The True Costs of Air Pollutants

In a report covering toxic industrial air pollution, nicknamed the “Toxic 20”, North Carolina was recently ranked 10th worst in the country for toxic air pollution in 2009. The 14.9 million pounds of chemical emissions from the state’s power plants accounted for 49% of the tar-heel state’s total pollution as well as 4% of national power plant pollution. Additionally, the 1,220 pounds of mercury air pollution that North Carolina power plants emitted made up 68% of the total state mercury air pollution and 2% of pollution for the electric sector in the United States as a whole. The significant, leading role that coal-fired power plants currently have with emitting toxic air pollutants is birthing a cornucopia of problems encompassing our environment, wallets and health.

While the environmental and ecological consequences of maintaining our use of coal-based power systems have been explored, preached, taught and studied, the subsequent human health effects that also arise have received less attention. Pediatric MD Lynn Ringenberg, a member of Physicians for Social Responsibility, presents the medical case against coal-based power generation, saying:

“Coal pollution is killing Americans. It is America’s biggest source of toxic air pollution. Air toxics from coal-fired power plants cause cancer, birth defects, and respiratory illness. Just one of those air toxics, mercury, damages the developing brains of feuses, infants, and small children. It robs our children of healthy neurological development and native intelligence.”

According to Environment North Carolina’s website, North Carolina alone experiences 3,000 premature deaths resulting from air pollution which makes up “3 to 7 percent of all deaths that are not caused by violence or accidents.” In an attempt to address this, the 2002 state Legislature passed the Clean Smokestacks law that aimed to cut power plan pollution by more than 70 percent over 7 years. While this has helped partially remedy the problem, fundamental changes are needed to effectively, sustainably curb air pollutants, specifically clean energy generation and cleaner transportation (low- or zero-emitting cars and clean mass transit).

Last week a peer-reviewed report from Economics and Equity for the Environment (E3) network showed that the social cost of carbon dioxide emissions per ton is upwards of $893, over 42.5 times higher than the $21/ton that government currently uses for cost-benefit assessments. Such a discrepancy is significant in that it (a) testifies to how behind the ball environmental cost-accounting is and (b) it makes projects such as coal-fired power plants more politically enticing because the costs appear drastically lower than what they truly are. While different air pollutants have different effects, combating these effects requires more attention and focus on the idea that pollution levels are directly correlated with health, environmental and economic costs.

In the increasingly interconnected web of economics, social development and environmental health, the multi-faceted problems we are beginning to discuss require new measurement tools to enable new thinking.

Making the Business Case for Green Buildings

I was recently thumbing through a sustainable design magazine and saw an advertisement for the U.S. Green Building Council (USGBC).  The ad listed the top ten reasons  why green buildings are good for your business, cited by USGBC members.  I found the points compelling and applicable not only to LEED buildings but buildings certified under other reputable green building programs as well.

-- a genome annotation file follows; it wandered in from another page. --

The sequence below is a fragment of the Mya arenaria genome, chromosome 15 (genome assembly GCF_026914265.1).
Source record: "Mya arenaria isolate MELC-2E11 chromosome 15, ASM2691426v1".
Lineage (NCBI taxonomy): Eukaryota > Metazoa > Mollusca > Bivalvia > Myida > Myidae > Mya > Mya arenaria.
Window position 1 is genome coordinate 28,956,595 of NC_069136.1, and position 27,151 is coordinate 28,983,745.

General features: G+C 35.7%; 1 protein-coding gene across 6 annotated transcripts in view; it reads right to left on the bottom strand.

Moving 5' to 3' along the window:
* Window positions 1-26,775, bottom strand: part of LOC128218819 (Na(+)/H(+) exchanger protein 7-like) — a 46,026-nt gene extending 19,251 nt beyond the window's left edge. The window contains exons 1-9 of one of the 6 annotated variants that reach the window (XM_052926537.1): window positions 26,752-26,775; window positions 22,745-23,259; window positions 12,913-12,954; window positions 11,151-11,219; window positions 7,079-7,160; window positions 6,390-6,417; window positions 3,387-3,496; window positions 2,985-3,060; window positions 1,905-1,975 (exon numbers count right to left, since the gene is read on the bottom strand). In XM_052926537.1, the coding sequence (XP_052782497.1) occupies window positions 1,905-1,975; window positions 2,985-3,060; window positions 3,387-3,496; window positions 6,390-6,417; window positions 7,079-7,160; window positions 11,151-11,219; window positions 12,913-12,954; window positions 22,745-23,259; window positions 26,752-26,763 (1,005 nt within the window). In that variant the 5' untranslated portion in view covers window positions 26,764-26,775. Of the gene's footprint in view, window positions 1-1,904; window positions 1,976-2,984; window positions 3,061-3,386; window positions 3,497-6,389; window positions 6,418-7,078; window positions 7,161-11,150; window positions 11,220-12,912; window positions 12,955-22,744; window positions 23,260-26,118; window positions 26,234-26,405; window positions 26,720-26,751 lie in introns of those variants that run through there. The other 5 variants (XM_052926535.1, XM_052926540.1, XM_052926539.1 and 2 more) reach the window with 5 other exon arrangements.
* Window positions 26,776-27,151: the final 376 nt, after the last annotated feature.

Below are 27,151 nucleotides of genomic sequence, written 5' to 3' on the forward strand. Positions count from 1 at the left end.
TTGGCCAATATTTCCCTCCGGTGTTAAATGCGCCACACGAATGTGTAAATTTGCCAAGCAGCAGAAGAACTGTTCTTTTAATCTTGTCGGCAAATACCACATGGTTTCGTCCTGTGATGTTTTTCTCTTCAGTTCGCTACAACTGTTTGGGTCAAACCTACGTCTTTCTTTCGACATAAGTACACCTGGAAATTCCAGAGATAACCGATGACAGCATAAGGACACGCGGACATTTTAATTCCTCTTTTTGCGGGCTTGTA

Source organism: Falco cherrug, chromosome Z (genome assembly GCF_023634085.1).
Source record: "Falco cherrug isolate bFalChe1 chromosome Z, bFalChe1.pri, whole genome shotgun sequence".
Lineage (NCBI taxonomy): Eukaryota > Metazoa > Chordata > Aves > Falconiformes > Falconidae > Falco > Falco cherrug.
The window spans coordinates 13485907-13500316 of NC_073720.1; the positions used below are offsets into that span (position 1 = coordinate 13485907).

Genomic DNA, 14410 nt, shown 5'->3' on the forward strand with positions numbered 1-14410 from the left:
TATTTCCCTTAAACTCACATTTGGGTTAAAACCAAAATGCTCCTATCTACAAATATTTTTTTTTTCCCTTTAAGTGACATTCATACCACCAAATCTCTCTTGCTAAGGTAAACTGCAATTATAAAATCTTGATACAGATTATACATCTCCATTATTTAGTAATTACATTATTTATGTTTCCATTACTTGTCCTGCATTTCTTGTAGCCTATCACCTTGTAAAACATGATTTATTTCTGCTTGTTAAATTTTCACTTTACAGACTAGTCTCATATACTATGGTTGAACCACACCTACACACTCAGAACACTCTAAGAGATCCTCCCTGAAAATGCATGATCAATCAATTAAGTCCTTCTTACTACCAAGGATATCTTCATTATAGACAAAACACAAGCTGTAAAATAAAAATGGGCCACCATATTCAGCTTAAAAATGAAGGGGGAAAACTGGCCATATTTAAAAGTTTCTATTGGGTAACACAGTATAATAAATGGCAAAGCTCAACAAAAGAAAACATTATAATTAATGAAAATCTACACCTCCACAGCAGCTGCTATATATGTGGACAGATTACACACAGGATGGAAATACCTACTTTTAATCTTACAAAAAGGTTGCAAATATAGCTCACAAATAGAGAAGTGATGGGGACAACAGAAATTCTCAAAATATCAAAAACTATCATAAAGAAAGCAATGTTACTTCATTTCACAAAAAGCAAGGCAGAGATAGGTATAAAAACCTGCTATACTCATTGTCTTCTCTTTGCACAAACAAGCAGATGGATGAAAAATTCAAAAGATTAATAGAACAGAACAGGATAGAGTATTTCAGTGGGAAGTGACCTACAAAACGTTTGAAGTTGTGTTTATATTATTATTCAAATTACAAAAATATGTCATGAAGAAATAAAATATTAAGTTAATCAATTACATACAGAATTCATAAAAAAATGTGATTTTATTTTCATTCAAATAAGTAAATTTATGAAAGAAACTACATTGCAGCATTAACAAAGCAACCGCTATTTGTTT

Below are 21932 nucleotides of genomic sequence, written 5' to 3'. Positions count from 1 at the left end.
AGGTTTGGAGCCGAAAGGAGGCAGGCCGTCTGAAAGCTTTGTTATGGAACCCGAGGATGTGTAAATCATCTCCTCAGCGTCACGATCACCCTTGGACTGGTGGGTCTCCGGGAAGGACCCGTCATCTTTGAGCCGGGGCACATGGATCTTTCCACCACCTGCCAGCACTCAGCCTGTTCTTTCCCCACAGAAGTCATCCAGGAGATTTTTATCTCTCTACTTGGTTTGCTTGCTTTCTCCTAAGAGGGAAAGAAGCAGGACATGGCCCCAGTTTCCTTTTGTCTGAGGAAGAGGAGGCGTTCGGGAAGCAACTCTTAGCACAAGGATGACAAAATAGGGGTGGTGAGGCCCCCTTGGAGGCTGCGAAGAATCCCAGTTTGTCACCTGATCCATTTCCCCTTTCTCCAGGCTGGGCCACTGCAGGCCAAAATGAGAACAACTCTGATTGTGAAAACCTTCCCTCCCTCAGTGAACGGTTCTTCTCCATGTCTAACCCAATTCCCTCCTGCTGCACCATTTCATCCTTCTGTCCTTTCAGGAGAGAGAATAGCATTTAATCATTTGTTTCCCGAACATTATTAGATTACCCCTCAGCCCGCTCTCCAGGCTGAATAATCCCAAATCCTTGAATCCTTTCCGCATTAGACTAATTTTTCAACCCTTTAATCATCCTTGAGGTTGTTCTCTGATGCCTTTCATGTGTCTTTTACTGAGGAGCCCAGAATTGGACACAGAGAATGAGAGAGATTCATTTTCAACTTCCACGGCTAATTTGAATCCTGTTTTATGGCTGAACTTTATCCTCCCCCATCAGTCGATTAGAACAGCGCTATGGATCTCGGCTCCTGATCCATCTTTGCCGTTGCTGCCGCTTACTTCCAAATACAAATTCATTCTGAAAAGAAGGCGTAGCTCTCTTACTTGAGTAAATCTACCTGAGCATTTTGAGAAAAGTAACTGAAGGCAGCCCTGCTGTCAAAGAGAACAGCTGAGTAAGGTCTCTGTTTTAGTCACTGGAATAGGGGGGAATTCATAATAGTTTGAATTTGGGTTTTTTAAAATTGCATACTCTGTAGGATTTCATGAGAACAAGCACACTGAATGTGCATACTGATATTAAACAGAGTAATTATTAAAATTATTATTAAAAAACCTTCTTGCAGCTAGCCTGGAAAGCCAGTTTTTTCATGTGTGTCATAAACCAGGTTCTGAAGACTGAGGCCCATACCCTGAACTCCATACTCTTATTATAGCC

1 – Green buildings are a competitive differentiator.  Lower operating costs and better indoor air quality make buildings with green features more attractive to buyers and tenants.

2- Green buildings help mitigate risk.  Third party verification of measures installed to help protect indoor air quality can aid against law suits down the line. Green buildings also tend to sell and lease faster than similar non-certified buildings.

3- Green buildings attract tenants.  Educated tenants are willing to pay more for the benefits of green features.

4- Green buildings are cost-effective.  An upfront investment in green building design results in much greater life cycle savings.  Green buildings also sell for more than their conventional counterparts.

5- Green buildings can increase rental rates.  Green buildings outperform non-green buildings in key areas such as occupancy, sale price and rental rates.


1- Green buildings mean happier employees and occupants.  Green buildings have healthier and cleaner environments, which mean healthier occupants.  Business operating out of green buildings have improved recruitment and retention and increased employee productivity.

2-Green buildings reap public relations and community benefits. Patrons like to support businesses that are committed to the environment and sustainability.

3- Green buildings can have lower operating costs. Green buildings typically have lower utility costs and are less expensive to maintain.  Many tax benefits and incentives are also available.

4- Green buildings provide immediate and measurable results.  Companies are saving money by reducing the use of energy, water and other resources.

5- Green buildings save energy.  Energy conservation has a positive life-cycle impact and reduces an organization’s carbon footprint.

To learn more about the USGBC and LEED, visit the USGBC website.